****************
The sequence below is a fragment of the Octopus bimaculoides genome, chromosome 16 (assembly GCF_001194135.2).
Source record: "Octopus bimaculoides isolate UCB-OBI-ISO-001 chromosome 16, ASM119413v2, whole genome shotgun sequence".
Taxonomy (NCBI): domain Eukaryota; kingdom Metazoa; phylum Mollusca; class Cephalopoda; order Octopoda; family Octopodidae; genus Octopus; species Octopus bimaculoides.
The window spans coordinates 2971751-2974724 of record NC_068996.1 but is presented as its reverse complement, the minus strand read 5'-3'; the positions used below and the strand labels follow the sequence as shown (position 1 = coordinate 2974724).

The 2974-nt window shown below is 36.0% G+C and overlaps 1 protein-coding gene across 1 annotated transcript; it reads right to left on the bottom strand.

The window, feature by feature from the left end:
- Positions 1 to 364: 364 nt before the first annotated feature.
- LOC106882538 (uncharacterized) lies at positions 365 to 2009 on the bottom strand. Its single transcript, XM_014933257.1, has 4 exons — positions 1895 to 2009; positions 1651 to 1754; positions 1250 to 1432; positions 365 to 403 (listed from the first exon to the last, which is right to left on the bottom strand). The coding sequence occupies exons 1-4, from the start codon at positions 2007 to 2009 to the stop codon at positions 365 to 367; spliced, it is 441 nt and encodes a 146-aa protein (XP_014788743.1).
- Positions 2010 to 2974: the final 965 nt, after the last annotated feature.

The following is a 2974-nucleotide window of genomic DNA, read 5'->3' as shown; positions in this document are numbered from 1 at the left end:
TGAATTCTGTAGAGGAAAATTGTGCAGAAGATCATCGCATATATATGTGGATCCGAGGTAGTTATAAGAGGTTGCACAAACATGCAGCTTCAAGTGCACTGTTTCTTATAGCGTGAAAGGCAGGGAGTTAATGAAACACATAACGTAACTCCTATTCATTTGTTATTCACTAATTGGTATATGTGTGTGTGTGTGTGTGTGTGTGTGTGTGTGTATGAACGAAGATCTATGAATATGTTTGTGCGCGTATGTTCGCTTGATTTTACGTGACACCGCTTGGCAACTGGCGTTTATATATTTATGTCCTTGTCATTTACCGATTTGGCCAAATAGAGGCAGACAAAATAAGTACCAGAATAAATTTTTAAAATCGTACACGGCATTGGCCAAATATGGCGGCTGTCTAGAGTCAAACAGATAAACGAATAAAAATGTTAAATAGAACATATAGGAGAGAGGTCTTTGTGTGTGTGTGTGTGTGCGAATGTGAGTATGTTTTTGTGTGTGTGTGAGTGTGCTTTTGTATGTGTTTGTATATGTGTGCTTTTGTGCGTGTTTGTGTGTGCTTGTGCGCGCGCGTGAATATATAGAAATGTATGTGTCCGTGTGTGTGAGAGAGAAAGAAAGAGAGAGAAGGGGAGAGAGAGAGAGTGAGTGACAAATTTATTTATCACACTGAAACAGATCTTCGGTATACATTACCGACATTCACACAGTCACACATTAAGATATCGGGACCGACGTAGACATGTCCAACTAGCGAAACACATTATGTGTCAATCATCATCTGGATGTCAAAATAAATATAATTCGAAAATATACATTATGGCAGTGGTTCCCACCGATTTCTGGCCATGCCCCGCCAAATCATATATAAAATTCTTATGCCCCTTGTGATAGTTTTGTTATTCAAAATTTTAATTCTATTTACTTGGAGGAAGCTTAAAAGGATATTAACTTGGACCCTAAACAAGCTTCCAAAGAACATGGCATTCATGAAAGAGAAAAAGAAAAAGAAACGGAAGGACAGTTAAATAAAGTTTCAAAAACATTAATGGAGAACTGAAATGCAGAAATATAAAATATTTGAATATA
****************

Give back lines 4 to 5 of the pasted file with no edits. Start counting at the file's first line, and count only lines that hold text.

The window spans coordinates 2971751-2974724 of record NC_068996.1 but is presented as its reverse complement, the minus strand read 5'-3'; the positions used below and the strand labels follow the sequence as shown (position 1 = coordinate 2974724).

The 2974-nt window shown below is 36.0% G+C and overlaps 1 protein-coding gene across 1 annotated transcript; it reads right to left on the bottom strand.